The Macro-Nutrients:


In particular, learn about the differences between complex carbs and simple ones (sugar being the simplest). Learn why some types of Fat are good for you and why often sugar leads to gaining fat even more than fat does.

Once you understand which foods are best to eat and which ones are not so ideal, you will be able to estimate how healthy different meal options are and you will be empowered to make good meal decisions even when you eat out.

You might be surprised at which foods are good and which are bad from a healthy weight loss point of view.

Step 4: Forming Healthy Habits

Now as I have already mentioned, healthy weight loss doesn't happen over night, and neither does a big change in lifestyle. If you try to go from a very unhealthy, sedentary lifestyle to a salad filled lifestyle where you hit the gym 5 days a week you are going to burn out very quickly.

It has been said that we generally take 7 repetitions of a new behavior (on 7 separate occasions) before it starts to become habit. Additionally, we are very poor at forming multiple habits at once.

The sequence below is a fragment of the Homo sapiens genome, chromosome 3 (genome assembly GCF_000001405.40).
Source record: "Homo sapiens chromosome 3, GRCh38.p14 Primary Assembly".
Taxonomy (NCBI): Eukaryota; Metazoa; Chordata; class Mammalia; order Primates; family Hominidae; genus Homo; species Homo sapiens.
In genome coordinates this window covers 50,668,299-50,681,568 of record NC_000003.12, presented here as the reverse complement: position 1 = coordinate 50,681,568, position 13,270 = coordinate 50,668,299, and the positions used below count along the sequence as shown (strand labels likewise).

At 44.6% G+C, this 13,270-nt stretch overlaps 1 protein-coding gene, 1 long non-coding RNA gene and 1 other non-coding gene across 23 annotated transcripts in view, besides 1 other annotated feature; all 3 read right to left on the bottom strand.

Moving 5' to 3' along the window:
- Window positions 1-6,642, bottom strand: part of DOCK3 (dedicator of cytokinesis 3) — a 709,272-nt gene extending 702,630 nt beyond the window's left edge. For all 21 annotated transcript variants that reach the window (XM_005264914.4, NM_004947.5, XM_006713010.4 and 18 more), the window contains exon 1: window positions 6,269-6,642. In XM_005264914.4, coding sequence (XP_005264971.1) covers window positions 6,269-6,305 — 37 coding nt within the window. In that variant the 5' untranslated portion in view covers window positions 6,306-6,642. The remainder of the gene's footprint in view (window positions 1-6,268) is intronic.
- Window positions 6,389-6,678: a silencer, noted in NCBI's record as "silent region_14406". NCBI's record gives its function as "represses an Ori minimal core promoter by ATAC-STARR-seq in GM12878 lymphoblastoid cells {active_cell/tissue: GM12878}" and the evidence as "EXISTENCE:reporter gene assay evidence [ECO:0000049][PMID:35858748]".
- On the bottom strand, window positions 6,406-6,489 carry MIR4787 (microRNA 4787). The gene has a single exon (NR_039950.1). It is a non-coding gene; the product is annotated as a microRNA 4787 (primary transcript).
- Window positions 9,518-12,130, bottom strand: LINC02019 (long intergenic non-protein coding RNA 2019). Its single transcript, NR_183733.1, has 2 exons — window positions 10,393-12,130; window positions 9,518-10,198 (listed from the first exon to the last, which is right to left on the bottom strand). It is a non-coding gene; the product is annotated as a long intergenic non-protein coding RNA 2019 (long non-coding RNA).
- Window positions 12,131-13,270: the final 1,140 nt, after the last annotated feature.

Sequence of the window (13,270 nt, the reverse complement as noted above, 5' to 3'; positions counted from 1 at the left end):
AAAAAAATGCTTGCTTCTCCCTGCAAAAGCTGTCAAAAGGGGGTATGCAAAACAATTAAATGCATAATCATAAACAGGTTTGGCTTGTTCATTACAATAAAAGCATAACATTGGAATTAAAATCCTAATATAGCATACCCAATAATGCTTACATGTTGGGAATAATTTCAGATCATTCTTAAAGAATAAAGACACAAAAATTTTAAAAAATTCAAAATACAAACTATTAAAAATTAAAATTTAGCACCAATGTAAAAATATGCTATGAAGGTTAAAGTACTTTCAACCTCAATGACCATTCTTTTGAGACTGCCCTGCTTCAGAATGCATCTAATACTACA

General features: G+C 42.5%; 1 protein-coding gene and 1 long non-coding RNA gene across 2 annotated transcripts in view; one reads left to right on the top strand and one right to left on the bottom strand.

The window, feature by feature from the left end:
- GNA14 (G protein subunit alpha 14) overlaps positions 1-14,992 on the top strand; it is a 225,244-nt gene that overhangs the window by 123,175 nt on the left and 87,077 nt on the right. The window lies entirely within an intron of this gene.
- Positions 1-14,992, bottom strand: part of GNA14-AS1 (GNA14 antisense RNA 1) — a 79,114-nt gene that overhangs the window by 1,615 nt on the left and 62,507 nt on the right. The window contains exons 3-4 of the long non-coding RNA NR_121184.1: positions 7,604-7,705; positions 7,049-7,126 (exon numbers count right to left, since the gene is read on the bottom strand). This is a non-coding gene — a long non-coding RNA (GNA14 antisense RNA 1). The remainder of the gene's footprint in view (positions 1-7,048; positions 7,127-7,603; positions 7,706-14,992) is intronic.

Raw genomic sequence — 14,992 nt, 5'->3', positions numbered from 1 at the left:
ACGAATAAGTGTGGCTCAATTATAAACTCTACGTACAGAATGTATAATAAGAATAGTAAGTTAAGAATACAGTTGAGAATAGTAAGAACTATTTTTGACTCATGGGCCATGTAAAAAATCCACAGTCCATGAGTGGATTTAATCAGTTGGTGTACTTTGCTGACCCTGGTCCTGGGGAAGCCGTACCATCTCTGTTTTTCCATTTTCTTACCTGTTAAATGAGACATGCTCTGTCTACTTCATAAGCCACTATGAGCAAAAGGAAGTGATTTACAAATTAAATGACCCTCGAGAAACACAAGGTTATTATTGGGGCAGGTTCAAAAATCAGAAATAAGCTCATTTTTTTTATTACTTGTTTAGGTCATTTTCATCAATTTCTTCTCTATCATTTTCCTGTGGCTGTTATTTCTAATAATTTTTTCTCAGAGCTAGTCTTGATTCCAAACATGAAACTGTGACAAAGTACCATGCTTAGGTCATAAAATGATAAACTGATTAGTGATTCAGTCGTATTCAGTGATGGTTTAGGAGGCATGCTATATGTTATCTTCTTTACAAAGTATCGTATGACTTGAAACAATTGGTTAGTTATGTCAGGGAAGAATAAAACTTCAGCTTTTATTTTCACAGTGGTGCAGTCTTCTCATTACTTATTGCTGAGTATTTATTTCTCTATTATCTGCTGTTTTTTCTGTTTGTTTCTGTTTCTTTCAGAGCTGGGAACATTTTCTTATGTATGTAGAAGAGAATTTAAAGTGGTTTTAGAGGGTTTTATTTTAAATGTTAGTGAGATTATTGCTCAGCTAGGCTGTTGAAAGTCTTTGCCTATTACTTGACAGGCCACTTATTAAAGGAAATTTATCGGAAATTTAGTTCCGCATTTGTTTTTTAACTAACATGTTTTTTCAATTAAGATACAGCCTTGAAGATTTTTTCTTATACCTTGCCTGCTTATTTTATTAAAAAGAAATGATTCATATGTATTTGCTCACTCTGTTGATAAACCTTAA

For that reason, my advice is that you decide right now what the key aspects of your life that you need to change, write them down, prioritize them and for the time being start working on the first one.

Don't try to change yourself over night - just make small changes that you can live with and make sure that they become an integral part of who you are and how you live.

Step 5: Get A Routine

Finally, it kind of goes with the points I made above, but step 5 should be to focus very much on making your new lifestyle part of your daily routine. We humans are creatures of habit, and if you can work your healthy lifestyle into your daily routine you will find it so much easier to stick to it.

So for instance:

Set Mondays and Thursdays as your exercise days
Prepare your lunch for work each night when you get in
Prepare a weekly meal plan on a Sunday night
Take a walk to the corner shop at 11am each morning (even if you don't need anything)
Simple things that fit into and become part of your routine - none of these are hard to stick to, but if you make them routine you don't even have to think about them, you'll just do them naturally